Staying Afloat: Why Kids Should Learn to Swim

Staying Afloat: Why Kids Should Learn to Swim

Learning to swim should be easy. It seems so simple. Bodies will stay afloat in water because they’re buoyant. But, in some areas, children and adults never get exposed to the water to learn to swim. A surprising number of adults in the U.S. can’t swim, and many are petrified of the water as a result. How sad! These adults then don’t teach their children to swim, and the cycle continues.

Learning the skill of swimming can be taught in a few lessons.

Saving Lives by Learning to Swim

In some communities, access to swimming pools and other bodies of water is difficult. But, when the time comes, not knowing how to swim can be deadly.


In states like Arizona with its deserts, it would seem unlikely that children would drown, but some children drown in canals and irrigation ditches, as well as swimming pools. Arizona children drown at twice the national average for children under age 15.

In Florida, surrounded by water, children drown because their community doesn’t have the community pools and other resources where children can learn to swim. In 2014, Florida led the country in child drownings with 50 children under 15 drowned.

Seeing these statistics, it reinforces just how important it is that children learn to swim. Acclimating children to water and teaching them to swim is not only a pleasurable activity, but it can be a life-saving one.


Here are some strategies to save a child’s life, since all children are vulnerable to drowning:

Fence Your Pool

Make it difficult for a child to get into the enclosure. It is too easy for children to slip into a pool enclosure if there is not a lock on the gate. Pools need to be fenced, even if your yard is enclosed because children can slip in. And, make sure that anytime kids are in your pool an adult is supervising — and paying attention. Don’t let your pool be the source of a tragedy.

Enroll Your Child in Swimming Lessons

Be there for them and support them in the effort. Cheer them on and encourage them to succeed. If you decide to enroll your child in lessons, check out the program. If the program shows children how to start swimming by teaching them the “Dead man’s float” you might consider a different program.


Get Involved

Participate in community efforts and partnerships to make swimming accessible to every child. Communities need partners from the business world to assist in this universal swimming project. By developing community pools and involving businesses, it builds a community. Businesses can sponsor swim teams, volunteer for coaching, and provide scholarships for swim classes. Children learn from example and by taking lessons, they have role models. They might even decide they want to be on a swim team, building physical stamina and self-confidence.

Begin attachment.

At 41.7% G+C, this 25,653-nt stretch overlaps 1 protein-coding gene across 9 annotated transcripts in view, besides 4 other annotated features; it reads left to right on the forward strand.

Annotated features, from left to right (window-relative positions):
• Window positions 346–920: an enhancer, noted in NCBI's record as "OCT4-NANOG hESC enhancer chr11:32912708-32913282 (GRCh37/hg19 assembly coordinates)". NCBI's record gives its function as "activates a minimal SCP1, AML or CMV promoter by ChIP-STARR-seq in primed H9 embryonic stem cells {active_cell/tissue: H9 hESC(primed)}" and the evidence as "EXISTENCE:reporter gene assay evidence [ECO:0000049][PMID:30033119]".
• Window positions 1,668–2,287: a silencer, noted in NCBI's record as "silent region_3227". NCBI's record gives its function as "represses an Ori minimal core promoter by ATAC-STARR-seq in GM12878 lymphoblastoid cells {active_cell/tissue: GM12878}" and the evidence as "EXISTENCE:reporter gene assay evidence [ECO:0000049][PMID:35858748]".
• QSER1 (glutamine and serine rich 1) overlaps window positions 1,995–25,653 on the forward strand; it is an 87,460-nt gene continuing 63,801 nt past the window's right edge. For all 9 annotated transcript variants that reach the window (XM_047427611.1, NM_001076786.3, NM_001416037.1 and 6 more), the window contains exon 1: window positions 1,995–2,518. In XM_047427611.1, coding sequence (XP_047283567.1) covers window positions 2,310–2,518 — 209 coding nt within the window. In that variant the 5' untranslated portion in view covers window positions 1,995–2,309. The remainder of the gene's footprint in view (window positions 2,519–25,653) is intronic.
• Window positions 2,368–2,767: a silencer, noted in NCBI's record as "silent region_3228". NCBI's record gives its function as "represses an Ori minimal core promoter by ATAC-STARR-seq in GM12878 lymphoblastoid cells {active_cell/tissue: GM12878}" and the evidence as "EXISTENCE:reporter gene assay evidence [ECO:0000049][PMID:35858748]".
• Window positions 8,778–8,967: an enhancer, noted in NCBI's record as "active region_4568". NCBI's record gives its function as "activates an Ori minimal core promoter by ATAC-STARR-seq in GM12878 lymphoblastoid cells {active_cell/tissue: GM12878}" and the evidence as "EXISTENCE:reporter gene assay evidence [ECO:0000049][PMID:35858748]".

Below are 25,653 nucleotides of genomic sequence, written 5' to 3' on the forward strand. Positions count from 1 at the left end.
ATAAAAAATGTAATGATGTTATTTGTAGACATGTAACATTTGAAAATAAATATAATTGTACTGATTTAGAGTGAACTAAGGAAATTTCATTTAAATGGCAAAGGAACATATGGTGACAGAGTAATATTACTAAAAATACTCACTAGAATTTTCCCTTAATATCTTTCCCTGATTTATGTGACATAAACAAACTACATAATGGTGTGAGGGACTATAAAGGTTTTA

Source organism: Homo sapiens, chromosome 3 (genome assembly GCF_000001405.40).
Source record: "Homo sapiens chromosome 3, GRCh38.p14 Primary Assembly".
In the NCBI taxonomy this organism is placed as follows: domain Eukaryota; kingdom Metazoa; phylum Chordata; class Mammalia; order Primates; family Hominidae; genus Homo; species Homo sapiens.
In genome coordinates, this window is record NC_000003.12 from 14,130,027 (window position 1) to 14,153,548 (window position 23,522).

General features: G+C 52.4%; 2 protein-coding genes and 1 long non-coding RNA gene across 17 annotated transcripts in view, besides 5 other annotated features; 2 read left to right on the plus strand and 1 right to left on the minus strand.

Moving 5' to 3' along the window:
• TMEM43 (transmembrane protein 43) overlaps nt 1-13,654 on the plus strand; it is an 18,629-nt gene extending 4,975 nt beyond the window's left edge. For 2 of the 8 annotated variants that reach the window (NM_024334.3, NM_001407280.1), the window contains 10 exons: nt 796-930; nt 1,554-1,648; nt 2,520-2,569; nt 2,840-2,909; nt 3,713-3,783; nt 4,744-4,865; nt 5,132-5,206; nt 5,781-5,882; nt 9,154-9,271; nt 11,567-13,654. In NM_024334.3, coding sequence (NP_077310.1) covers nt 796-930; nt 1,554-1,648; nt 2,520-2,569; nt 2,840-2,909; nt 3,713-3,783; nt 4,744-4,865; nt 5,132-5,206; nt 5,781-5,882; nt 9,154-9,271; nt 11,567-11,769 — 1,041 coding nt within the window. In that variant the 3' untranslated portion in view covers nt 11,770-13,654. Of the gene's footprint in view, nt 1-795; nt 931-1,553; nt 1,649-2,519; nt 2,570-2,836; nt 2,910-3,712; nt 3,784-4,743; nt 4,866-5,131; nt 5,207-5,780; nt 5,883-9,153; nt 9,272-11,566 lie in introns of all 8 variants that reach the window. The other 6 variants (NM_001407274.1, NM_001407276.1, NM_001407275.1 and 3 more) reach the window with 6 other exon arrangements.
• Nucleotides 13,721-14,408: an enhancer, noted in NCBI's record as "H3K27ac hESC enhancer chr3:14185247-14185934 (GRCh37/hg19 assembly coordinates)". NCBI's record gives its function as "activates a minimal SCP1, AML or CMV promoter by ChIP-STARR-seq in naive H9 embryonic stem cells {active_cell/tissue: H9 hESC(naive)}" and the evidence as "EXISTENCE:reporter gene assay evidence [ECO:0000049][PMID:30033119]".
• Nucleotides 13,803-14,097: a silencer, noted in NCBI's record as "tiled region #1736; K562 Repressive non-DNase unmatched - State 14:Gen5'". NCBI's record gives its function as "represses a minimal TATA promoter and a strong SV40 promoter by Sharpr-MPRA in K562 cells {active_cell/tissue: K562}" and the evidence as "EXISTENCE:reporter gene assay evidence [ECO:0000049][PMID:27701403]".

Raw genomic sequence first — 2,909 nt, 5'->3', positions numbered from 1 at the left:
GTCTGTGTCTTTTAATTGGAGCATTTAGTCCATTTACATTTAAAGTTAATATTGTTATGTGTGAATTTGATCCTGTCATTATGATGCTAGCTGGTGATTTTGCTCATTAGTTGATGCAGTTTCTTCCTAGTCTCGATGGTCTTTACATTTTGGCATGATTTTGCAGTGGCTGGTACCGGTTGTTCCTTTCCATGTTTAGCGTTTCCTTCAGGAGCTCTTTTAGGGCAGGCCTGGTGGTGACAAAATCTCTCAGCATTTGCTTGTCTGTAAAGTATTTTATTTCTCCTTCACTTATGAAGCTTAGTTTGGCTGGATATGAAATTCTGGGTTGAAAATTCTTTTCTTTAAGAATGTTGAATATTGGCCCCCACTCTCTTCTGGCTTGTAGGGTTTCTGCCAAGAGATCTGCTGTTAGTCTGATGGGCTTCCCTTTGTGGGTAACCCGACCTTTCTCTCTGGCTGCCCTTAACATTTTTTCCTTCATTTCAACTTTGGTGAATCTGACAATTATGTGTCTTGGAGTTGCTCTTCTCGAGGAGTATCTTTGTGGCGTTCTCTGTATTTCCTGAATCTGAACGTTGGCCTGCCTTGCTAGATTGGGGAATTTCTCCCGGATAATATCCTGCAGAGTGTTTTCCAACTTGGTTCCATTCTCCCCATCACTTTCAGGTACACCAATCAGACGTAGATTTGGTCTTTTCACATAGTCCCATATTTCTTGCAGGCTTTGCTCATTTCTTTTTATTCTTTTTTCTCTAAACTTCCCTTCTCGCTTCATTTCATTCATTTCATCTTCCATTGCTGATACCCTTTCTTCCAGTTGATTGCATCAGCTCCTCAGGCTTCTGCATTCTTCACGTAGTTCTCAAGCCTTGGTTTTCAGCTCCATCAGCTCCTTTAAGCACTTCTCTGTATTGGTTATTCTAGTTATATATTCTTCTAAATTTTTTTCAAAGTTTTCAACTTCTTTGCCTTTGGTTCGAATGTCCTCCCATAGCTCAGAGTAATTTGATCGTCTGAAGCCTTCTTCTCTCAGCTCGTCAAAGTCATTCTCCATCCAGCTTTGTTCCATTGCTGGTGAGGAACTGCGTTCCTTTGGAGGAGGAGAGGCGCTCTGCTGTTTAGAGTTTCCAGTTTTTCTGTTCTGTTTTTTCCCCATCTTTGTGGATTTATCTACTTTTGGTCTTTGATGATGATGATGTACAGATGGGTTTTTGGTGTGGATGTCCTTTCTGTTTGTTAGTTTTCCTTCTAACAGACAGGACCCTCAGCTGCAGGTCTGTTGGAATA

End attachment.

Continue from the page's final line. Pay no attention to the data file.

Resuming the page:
Make Swimming Fun in Your Family

    A child who is fearful of the water needs role models to make the experience accessible. Take the kids to a pool or lake. Get your swimsuit on and be ready to stay with them for the experience. If you can swim, show them in easy steps how to begin. Begin with just getting in the water.

    For young children, use floats to give them a sense of security. Have them hold their breath out of the water, then make funny noises like a motorboat with most of their face out of the water. Ease them in gradually. Hold their arms and let them kick to get a rhythm. Make it fun.


    Take Lessons Yourself

    If you are not a swimmer, take lessons with your child so you can be confident and know the skill you are promoting. A whole new world will open to both of you if you can share the experience of learning as well as the fun experiences of a day at the beach or pool.

    While swimming can be a pleasurable pastime, remember to stay with your child. Children need to be watched because an accidental drowning can happen very quickly. Once they are a confident and experienced swimmer, you can all relax and enjoy the water. And, the child will be comfortable around the water. On a hot summer day, you’ll be glad.